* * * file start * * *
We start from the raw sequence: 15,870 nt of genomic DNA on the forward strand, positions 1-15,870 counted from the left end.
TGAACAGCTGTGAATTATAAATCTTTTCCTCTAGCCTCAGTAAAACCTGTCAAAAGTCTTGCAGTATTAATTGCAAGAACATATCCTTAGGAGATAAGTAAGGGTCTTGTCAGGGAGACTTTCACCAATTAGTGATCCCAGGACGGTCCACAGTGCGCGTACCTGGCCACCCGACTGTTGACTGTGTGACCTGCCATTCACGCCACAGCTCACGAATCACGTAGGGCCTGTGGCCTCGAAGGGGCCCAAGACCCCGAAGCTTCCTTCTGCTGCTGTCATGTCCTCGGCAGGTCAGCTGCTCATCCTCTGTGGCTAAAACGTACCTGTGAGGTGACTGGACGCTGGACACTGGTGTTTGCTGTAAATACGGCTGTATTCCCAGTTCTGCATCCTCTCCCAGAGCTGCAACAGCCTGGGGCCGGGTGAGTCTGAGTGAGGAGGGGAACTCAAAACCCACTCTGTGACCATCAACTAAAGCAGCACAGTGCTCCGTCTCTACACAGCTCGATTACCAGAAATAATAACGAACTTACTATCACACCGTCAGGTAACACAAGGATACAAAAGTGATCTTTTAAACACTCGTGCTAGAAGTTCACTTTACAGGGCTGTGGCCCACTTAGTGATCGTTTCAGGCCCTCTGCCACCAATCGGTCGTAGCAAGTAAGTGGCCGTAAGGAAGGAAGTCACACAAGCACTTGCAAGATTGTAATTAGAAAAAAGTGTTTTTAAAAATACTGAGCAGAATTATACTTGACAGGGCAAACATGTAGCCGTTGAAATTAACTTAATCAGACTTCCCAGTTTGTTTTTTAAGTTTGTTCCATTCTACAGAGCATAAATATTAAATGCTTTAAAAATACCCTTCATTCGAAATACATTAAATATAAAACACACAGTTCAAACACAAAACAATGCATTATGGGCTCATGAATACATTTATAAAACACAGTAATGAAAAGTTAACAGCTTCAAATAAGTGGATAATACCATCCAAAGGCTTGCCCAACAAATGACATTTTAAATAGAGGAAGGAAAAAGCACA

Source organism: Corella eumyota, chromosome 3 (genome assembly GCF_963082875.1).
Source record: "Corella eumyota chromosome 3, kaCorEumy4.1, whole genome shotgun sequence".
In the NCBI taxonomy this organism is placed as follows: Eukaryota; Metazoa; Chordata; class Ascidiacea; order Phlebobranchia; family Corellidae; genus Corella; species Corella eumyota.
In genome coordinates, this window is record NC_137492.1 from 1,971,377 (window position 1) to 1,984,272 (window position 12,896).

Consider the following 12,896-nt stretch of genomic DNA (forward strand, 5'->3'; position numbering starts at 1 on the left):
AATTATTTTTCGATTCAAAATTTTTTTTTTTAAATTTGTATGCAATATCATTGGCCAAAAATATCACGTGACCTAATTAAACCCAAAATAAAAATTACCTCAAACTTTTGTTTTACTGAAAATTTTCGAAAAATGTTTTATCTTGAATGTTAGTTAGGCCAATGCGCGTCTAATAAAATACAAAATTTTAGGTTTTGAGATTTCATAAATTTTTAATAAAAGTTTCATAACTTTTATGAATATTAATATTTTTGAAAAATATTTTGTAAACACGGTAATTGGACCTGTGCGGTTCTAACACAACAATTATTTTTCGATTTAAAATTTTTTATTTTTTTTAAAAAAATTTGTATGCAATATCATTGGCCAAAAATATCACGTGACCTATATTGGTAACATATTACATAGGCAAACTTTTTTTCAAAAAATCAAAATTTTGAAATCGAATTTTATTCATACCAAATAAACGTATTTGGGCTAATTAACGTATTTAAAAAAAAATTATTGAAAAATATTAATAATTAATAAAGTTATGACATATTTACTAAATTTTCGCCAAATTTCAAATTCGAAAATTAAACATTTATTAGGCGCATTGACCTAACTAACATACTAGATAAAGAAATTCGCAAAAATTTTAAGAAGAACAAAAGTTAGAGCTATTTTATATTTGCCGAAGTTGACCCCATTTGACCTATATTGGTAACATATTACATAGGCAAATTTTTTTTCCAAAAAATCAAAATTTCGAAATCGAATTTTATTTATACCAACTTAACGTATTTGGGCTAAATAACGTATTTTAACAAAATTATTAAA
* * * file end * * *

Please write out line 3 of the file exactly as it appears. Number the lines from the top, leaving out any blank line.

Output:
Source organism: Corella eumyota, chromosome 3 (genome assembly GCF_963082875.1).